Public Service Wins During #Blizzardof2015
Digital media has become a great tool for public service announcements during crisis events. Twitter has become an invaluable tool for revolutionaries, weather reporters and breaking news. Google helps us find new and developing insights and information. Facebook helps us to see what our friends are posting. Even BuzzFeed helps us see the texts moms are sending about snowmageddon. During this year’s #Blizzardof2015 politicians, news outlets, technology platforms and information aggregators rushed to get out the word and help educate the public. Here are a few interesting public service wins and observations from the past day since the January 2015 blizzard hit the East Coast.
- Governor Cuomo closed down state and local roads after 11pm on Monday evening and made sure people knew about it via Twitter (several times).
- @NotifyNYC, the official resource for emergency events, posts the latest updates and allows residents to enroll for email and SMS alerts.
- Local and national news rushed to post safety tips. The news helped to tell people not to drive and to put down the snow shovel.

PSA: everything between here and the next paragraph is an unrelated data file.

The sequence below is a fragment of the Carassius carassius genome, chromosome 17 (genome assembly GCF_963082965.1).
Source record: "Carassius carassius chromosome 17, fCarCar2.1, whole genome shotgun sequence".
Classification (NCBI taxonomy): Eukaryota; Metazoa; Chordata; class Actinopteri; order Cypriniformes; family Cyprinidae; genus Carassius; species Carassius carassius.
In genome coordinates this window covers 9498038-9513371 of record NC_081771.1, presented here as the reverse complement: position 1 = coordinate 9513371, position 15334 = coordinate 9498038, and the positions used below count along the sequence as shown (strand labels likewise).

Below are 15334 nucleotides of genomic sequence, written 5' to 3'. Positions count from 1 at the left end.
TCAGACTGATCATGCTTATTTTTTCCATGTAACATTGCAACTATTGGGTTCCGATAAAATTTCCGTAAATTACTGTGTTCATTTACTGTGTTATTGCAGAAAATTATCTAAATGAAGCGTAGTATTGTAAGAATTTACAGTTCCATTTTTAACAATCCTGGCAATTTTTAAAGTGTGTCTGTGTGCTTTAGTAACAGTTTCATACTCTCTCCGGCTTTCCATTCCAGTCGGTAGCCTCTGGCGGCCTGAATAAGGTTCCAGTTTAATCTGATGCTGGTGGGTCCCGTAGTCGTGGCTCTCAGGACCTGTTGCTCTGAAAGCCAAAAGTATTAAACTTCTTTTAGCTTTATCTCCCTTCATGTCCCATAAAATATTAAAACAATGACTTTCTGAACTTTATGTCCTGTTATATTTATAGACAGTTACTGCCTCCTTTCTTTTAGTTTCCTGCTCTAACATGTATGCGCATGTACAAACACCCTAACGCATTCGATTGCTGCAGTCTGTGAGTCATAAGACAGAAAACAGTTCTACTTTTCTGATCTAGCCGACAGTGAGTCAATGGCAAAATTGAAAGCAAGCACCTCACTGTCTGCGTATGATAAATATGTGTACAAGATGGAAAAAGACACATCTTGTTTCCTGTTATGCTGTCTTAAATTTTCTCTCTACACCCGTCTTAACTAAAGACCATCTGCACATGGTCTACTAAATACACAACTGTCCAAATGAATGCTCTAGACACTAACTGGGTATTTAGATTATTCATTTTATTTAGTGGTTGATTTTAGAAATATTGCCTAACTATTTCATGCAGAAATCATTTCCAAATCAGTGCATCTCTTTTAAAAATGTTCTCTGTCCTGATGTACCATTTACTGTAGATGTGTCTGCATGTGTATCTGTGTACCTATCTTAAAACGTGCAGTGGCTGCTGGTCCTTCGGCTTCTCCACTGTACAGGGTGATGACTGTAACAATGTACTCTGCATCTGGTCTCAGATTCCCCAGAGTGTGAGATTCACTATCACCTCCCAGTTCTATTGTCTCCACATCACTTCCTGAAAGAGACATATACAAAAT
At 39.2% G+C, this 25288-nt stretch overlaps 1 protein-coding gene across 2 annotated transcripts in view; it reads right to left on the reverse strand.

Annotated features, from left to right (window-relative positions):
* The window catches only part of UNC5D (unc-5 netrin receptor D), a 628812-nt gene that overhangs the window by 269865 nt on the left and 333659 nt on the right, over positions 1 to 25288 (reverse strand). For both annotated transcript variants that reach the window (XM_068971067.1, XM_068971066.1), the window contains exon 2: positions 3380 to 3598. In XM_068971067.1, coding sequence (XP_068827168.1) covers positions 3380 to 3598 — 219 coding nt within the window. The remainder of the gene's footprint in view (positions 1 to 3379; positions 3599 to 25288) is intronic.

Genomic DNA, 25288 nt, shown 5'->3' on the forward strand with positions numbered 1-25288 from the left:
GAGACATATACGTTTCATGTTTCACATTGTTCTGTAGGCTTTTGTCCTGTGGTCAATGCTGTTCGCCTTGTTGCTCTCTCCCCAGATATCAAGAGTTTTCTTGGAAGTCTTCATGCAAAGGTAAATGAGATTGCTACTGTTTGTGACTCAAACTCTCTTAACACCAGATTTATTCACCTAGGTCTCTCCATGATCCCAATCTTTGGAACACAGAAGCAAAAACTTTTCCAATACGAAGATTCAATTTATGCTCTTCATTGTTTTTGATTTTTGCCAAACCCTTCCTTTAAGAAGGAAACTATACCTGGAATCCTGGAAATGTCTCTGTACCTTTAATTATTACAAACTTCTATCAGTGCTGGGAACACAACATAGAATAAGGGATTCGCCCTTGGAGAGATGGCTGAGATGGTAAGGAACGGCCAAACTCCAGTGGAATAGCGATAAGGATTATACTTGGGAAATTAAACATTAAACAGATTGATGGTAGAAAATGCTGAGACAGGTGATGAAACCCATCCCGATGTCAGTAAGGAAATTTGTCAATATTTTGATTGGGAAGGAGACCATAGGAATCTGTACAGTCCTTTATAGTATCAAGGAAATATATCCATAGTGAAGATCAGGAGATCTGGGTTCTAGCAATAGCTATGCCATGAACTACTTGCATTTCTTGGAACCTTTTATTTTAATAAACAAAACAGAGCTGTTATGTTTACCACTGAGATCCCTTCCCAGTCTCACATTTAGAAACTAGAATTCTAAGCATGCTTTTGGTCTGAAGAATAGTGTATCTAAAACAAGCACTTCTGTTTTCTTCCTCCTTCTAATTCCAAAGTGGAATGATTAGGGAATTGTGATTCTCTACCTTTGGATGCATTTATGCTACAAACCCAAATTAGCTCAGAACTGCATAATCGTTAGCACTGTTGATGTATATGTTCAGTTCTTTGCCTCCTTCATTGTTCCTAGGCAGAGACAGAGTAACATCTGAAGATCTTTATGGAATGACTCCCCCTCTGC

- The New York Times aggregates and updates how much snow has fallen to show us how we compare to the 26.9 inches we saw in 2006. As of today, we aren’t even close! They also show predictions by zone.
- FEMA via Ready.gov brought tips to people by posting infographics and photos to their social accounts and were picked up and used by most of the local and national media outlets.
- But the best of the bunch is Google Public Alerts. Upon doing a search for the Blizzard of 2015, Google.org posted a quick update for your area along with expected accumulations and snowfall rates. The public alerts page provides a bullet point list of things you should know: wind speed, visibility, temperatures and warnings. They posted tips from Ready.gov, alerts from other areas, top stories and even top tweets related to the alert.
Digital media has brought on new ways to amplify information for crisis response and it is great to see government agencies, technology companies and individuals work together to help keep people safe. For my fellow New Yorkers and East Coasters: stay warm, stay safe and stay in the know.
(Photo Credit: Adrian Cabrero via Flickr)